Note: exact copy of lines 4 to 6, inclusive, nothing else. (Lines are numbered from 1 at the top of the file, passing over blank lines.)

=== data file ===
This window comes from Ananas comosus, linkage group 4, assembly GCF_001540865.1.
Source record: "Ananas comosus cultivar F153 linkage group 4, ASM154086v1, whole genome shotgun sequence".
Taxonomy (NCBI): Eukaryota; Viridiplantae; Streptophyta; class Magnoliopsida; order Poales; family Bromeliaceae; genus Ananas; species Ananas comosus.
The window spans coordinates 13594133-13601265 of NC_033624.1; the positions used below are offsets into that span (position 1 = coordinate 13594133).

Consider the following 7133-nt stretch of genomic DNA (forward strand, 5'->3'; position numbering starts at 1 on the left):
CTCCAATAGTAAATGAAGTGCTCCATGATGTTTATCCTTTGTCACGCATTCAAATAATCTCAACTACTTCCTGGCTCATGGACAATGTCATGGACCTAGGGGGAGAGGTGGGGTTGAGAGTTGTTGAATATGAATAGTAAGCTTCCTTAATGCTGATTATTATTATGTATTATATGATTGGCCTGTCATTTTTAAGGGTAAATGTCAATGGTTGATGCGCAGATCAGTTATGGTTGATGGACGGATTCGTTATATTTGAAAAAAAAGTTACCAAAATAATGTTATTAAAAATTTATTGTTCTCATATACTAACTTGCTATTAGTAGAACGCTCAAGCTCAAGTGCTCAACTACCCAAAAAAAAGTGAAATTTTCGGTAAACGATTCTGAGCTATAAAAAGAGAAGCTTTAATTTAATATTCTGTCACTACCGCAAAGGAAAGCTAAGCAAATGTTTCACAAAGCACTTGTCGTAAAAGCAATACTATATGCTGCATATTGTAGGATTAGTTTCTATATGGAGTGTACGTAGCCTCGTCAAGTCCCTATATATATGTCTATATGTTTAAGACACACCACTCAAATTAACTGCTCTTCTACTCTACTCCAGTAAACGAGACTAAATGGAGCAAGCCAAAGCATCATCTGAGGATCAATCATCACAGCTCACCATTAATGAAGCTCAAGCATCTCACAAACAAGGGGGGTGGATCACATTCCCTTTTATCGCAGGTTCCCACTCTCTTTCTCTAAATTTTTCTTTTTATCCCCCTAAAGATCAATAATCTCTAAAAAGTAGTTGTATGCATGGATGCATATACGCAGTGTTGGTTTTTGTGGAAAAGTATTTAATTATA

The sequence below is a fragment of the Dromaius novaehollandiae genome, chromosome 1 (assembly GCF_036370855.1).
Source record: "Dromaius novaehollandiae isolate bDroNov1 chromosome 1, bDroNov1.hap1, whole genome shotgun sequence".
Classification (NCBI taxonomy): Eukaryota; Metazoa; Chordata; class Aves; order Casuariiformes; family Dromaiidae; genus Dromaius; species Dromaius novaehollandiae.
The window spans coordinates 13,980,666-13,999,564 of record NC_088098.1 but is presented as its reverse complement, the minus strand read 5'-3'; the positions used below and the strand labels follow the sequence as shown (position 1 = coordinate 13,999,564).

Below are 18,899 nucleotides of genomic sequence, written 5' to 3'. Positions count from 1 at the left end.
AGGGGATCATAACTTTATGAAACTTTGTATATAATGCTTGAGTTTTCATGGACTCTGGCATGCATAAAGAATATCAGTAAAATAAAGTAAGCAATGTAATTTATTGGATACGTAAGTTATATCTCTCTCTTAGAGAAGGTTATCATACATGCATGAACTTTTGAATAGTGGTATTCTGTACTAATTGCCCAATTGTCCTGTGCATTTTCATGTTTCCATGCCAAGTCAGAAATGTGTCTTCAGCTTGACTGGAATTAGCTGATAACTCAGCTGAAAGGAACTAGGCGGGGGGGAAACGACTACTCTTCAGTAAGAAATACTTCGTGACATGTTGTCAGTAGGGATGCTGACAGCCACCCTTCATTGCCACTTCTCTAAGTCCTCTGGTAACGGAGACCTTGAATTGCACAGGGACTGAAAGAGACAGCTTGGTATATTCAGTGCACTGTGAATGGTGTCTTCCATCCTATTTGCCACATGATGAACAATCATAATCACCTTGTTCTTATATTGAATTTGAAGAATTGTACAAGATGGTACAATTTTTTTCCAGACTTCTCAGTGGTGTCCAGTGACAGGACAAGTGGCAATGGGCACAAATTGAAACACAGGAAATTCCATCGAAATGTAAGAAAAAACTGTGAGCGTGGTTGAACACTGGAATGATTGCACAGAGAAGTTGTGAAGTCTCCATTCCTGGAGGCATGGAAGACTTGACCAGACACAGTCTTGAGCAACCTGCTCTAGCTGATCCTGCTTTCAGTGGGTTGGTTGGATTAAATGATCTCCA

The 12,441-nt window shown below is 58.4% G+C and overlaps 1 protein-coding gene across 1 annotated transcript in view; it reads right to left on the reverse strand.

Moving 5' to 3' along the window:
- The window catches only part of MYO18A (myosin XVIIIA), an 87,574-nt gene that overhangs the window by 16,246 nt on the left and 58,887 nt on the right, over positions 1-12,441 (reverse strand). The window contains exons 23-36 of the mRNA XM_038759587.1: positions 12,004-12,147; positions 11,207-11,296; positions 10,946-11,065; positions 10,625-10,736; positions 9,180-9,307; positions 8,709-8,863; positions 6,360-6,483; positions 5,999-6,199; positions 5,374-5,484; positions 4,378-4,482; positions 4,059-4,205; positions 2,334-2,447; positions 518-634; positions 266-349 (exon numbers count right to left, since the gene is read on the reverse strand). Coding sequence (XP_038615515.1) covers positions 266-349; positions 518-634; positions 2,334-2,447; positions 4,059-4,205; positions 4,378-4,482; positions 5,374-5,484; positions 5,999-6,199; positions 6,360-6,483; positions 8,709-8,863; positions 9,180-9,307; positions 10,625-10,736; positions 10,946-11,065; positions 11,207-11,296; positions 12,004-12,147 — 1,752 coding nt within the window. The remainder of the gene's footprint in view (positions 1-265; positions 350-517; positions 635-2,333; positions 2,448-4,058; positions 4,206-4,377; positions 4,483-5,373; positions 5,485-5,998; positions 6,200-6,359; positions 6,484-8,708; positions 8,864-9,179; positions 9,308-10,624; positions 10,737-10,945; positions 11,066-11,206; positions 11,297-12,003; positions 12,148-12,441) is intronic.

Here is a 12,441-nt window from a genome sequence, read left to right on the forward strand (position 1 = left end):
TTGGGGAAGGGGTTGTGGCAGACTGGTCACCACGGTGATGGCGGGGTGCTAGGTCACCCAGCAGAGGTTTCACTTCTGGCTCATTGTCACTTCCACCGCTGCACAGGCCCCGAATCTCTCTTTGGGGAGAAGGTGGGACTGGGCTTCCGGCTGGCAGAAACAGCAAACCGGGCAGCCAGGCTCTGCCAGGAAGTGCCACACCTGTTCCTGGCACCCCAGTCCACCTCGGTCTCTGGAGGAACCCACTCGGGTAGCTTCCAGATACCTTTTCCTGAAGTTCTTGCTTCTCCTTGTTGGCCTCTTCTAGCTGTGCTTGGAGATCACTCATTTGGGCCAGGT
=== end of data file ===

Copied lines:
The window spans coordinates 13594133-13601265 of NC_033624.1; the positions used below are offsets into that span (position 1 = coordinate 13594133).

Consider the following 7133-nt stretch of genomic DNA (forward strand, 5'->3'; position numbering starts at 1 on the left):
CTCCAATAGTAAATGAAGTGCTCCATGATGTTTATCCTTTGTCACGCATTCAAATAATCTCAACTACTTCCTGGCTCATGGACAATGTCATGGACCTAGGGGGAGAGGTGGGGTTGAGAGTTGTTGAATATGAATAGTAAGCTTCCTTAATGCTGATTATTATTATGTATTATATGATTGGCCTGTCATTTTTAAGGGTAAATGTCAATGGTTGATGCGCAGATCAGTTATGGTTGATGGACGGATTCGTTATATTTGAAAAAAAAGTTACCAAAATAATGTTATTAAAAATTTATTGTTCTCATATACTAACTTGCTATTAGTAGAACGCTCAAGCTCAAGTGCTCAACTACCCAAAAAAAAGTGAAATTTTCGGTAAACGATTCTGAGCTATAAAAAGAGAAGCTTTAATTTAATATTCTGTCACTACCGCAAAGGAAAGCTAAGCAAATGTTTCACAAAGCACTTGTCGTAAAAGCAATACTATATGCTGCATATTGTAGGATTAGTTTCTATATGGAGTGTACGTAGCCTCGTCAAGTCCCTATATATATGTCTATATGTTTAAGACACACCACTCAAATTAACTGCTCTTCTACTCTACTCCAGTAAACGAGACTAAATGGAGCAAGCCAAAGCATCATCTGAGGATCAATCATCACAGCTCACCATTAATGAAGCTCAAGCATCTCACAAACAAGGGGGGTGGATCACATTCCCTTTTATCGCAGGTTCCCACTCTCTTTCTCTAAATTTTTCTTTTTATCCCCCTAAAGATCAATAATCTCTAAAAAGTAGTTGTATGCATGGATGCATATACGCAGTGTTGGTTTTTGTGGAAAAGTATTTAATTATA